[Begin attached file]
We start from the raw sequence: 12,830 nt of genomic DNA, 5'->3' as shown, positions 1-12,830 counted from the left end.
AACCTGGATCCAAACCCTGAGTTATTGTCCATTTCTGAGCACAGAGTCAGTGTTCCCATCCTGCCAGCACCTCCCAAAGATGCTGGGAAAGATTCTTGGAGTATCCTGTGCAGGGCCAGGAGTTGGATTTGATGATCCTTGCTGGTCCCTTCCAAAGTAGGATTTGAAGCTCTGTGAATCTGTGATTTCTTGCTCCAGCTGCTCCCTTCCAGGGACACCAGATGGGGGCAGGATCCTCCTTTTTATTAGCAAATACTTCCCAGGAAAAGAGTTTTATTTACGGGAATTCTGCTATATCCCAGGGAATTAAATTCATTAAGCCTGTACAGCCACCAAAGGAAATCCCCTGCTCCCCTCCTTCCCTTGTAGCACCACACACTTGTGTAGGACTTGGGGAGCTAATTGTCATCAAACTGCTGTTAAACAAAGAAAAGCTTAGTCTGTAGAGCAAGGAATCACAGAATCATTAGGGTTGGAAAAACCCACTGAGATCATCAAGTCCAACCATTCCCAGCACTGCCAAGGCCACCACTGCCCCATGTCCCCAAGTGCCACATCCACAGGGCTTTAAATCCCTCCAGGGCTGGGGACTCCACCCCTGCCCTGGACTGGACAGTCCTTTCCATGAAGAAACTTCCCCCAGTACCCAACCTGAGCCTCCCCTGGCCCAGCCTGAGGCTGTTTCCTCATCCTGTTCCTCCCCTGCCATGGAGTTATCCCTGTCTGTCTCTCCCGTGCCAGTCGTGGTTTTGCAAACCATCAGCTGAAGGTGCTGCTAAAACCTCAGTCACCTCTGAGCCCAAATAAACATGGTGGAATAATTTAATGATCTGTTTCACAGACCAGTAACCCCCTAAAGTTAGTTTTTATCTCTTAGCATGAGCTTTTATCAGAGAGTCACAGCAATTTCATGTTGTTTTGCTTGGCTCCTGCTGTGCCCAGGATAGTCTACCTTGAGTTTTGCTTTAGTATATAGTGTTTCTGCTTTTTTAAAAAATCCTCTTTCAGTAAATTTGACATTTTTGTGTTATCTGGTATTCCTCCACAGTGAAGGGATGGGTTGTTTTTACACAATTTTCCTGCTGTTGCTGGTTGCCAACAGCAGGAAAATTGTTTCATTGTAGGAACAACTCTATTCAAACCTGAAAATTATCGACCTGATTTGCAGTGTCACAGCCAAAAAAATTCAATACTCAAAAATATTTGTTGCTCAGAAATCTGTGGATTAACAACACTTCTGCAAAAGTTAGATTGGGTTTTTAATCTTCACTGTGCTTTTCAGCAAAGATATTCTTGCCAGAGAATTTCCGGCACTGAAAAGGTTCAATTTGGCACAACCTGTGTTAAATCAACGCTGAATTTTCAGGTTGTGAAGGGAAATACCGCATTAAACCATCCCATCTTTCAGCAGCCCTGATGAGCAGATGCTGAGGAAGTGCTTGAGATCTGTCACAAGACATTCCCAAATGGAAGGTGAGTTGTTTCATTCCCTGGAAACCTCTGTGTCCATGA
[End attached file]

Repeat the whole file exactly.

We start from the raw sequence: 12,830 nt of genomic DNA, 5'->3' as shown, positions 1-12,830 counted from the left end.
AACCTGGATCCAAACCCTGAGTTATTGTCCATTTCTGAGCACAGAGTCAGTGTTCCCATCCTGCCAGCACCTCCCAAAGATGCTGGGAAAGATTCTTGGAGTATCCTGTGCAGGGCCAGGAGTTGGATTTGATGATCCTTGCTGGTCCCTTCCAAAGTAGGATTTGAAGCTCTGTGAATCTGTGATTTCTTGCTCCAGCTGCTCCCTTCCAGGGACACCAGATGGGGGCAGGATCCTCCTTTTTATTAGCAAATACTTCCCAGGAAAAGAGTTTTATTTACGGGAATTCTGCTATATCCCAGGGAATTAAATTCATTAAGCCTGTACAGCCACCAAAGGAAATCCCCTGCTCCCCTCCTTCCCTTGTAGCACCACACACTTGTGTAGGACTTGGGGAGCTAATTGTCATCAAACTGCTGTTAAACAAAGAAAAGCTTAGTCTGTAGAGCAAGGAATCACAGAATCATTAGGGTTGGAAAAACCCACTGAGATCATCAAGTCCAACCATTCCCAGCACTGCCAAGGCCACCACTGCCCCATGTCCCCAAGTGCCACATCCACAGGGCTTTAAATCCCTCCAGGGCTGGGGACTCCACCCCTGCCCTGGACTGGACAGTCCTTTCCATGAAGAAACTTCCCCCAGTACCCAACCTGAGCCTCCCCTGGCCCAGCCTGAGGCTGTTTCCTCATCCTGTTCCTCCCCTGCCATGGAGTTATCCCTGTCTGTCTCTCCCGTGCCAGTCGTGGTTTTGCAAACCATCAGCTGAAGGTGCTGCTAAAACCTCAGTCACCTCTGAGCCCAAATAAACATGGTGGAATAATTTAATGATCTGTTTCACAGACCAGTAACCCCCTAAAGTTAGTTTTTATCTCTTAGCATGAGCTTTTATCAGAGAGTCACAGCAATTTCATGTTGTTTTGCTTGGCTCCTGCTGTGCCCAGGATAGTCTACCTTGAGTTTTGCTTTAGTATATAGTGTTTCTGCTTTTTTAAAAAATCCTCTTTCAGTAAATTTGACATTTTTGTGTTATCTGGTATTCCTCCACAGTGAAGGGATGGGTTGTTTTTACACAATTTTCCTGCTGTTGCTGGTTGCCAACAGCAGGAAAATTGTTTCATTGTAGGAACAACTCTATTCAAACCTGAAAATTATCGACCTGATTTGCAGTGTCACAGCCAAAAAAATTCAATACTCAAAAATATTTGTTGCTCAGAAATCTGTGGATTAACAACACTTCTGCAAAAGTTAGATTGGGTTTTTAATCTTCACTGTGCTTTTCAGCAAAGATATTCTTGCCAGAGAATTTCCGGCACTGAAAAGGTTCAATTTGGCACAACCTGTGTTAAATCAACGCTGAATTTTCAGGTTGTGAAGGGAAATACCGCATTAAACCATCCCATCTTTCAGCAGCCCTGATGAGCAGATGCTGAGGAAGTGCTTGAGATCTGTCACAAGACATTCCCAAATGGAAGGTGAGTTGTTTCATTCCCTGGAAACCTCTGTGTCCATGA